IRS may call you after all
The IRS impostor scam has been the No. 1 most reported scam to the Better Business Bureau the last two years. To help people in the community recognize a tax scam, remember that the IRS will never call you to collect an outstanding tax debt.
However, the IRS has changed the way it deals with overdue taxes, and that means third party collection agencies may now call you on the phone. A federal law signed in 2015 lets four contractors collect unpaid tax debts for the government. According to the IRS, these are unpaid tax debts that were assessed several years ago and which the agency is no longer trying to collect directly.
Like the IRS, BBB is concerned this change might lead to scammers trying new ways to trick people. There are many ways to tell whether a call you receive about tax debts is legitimate.
According to the IRS, people with overdue taxes will always receive multiple contacts, including letters and phone calls, from the IRS first. The IRS will also always notify taxpayers before sending their accounts to a private collection agency.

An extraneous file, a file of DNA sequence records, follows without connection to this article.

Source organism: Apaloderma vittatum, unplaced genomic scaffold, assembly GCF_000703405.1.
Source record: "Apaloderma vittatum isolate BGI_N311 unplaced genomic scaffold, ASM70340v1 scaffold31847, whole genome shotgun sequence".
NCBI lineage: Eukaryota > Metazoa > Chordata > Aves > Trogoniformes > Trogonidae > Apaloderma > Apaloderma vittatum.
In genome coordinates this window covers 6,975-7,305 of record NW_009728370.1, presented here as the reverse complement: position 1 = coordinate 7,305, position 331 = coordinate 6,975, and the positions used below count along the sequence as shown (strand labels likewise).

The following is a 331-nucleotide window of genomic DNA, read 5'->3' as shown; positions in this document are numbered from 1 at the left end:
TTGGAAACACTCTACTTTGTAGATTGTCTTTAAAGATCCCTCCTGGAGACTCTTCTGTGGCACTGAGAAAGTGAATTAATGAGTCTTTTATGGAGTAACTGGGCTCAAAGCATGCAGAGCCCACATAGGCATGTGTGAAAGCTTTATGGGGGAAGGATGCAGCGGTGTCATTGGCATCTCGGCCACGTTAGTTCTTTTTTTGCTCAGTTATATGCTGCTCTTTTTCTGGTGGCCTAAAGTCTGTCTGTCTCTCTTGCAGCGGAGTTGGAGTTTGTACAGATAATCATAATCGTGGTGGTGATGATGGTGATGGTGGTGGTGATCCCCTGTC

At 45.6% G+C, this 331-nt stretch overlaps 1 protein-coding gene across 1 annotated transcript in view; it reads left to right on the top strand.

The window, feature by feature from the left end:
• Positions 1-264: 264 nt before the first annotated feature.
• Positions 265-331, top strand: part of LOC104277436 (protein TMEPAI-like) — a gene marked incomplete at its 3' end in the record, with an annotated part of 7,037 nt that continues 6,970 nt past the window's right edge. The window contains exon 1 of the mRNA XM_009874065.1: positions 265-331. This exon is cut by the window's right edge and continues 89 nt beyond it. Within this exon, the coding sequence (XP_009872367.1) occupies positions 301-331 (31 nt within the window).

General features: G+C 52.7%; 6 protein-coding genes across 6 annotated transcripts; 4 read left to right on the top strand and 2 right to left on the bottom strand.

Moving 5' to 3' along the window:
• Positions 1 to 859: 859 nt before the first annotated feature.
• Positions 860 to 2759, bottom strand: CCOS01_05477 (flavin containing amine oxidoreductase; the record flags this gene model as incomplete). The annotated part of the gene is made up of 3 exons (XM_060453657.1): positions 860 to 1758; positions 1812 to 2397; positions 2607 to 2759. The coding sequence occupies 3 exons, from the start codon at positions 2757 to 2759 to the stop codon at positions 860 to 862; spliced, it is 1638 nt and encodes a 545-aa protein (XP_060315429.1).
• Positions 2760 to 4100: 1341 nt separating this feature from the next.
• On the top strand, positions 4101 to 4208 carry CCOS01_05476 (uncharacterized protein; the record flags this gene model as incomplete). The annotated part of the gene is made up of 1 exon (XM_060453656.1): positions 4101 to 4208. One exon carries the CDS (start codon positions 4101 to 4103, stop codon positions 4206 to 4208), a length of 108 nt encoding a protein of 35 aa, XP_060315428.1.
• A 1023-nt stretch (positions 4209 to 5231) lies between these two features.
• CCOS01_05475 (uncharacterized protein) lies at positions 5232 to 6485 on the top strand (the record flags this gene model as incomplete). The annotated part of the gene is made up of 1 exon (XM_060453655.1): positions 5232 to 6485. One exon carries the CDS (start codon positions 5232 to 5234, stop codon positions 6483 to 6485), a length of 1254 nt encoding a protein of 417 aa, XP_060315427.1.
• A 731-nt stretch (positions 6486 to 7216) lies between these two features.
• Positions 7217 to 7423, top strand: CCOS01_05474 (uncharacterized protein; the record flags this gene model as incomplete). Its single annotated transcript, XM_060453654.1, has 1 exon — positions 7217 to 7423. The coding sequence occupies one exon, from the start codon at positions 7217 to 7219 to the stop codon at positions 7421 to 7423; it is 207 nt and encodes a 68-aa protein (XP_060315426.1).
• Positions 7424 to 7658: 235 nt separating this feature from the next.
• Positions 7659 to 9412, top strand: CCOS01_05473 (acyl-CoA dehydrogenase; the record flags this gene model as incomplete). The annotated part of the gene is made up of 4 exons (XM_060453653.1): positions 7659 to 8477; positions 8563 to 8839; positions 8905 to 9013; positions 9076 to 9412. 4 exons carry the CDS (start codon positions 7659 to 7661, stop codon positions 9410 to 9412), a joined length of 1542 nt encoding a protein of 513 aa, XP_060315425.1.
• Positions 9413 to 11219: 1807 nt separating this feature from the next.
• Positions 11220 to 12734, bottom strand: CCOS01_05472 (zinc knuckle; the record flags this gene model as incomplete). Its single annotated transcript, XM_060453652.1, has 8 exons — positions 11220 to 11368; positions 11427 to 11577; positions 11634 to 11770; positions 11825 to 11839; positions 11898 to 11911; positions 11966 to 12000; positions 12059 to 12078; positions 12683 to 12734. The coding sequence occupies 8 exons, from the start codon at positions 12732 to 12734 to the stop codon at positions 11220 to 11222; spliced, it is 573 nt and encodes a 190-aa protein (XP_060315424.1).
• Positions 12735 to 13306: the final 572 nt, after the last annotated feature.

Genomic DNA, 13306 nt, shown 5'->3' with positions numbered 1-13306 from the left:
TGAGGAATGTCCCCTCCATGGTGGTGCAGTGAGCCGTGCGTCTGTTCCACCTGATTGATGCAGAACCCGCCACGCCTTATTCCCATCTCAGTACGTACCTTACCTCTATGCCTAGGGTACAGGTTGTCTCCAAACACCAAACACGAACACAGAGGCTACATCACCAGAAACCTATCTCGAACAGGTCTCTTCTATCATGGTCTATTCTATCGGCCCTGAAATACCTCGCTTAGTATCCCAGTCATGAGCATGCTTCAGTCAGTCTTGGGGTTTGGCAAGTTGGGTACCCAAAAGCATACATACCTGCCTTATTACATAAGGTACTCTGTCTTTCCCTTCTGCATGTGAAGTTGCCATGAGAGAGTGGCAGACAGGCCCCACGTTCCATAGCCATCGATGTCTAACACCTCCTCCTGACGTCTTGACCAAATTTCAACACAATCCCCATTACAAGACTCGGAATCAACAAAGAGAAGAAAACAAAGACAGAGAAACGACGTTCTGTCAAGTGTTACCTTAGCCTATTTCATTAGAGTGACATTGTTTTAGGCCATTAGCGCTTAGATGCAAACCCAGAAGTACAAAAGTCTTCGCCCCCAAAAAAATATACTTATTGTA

Here’s how it will work, and how you can tell the difference between a legitimate debt collector and a scammer: The IRS and the private debt collection company will both send a letter to the taxpayer first. If you get a call first and had no idea you owed taxes, be cautious.
Private debt collectors will be able to identify themselves as contractors of the IRS collecting taxes. These employees must comply with the Fair Debt Collection Practices Act and, like IRS employees, must be courteous and respect taxpayers’ rights. If the caller yells, curses or threatens to have you arrested, it is not a legitimate collector. Just hang up.
Private debt collectors will not ask for, and cannot accept, credit card information over the phone. Consumers will pay the IRS directly and will not need to send any money to the private debt collection company. You can check this page for payment options: https://www.irs.gov/payments. You can also see your balance and payment history. If the caller asks you to pay them directly, and especially if they ask for an unusual form of payment such as wire transfer or gift cards, it’s a scam. Just hang up.
The IRS has stated that private collection firms will only be calling about tax debts that people have had for years and that they have been contacted about previously. Taxpayers can confirm unpaid tax debt by visiting irs.gov/balancedue.
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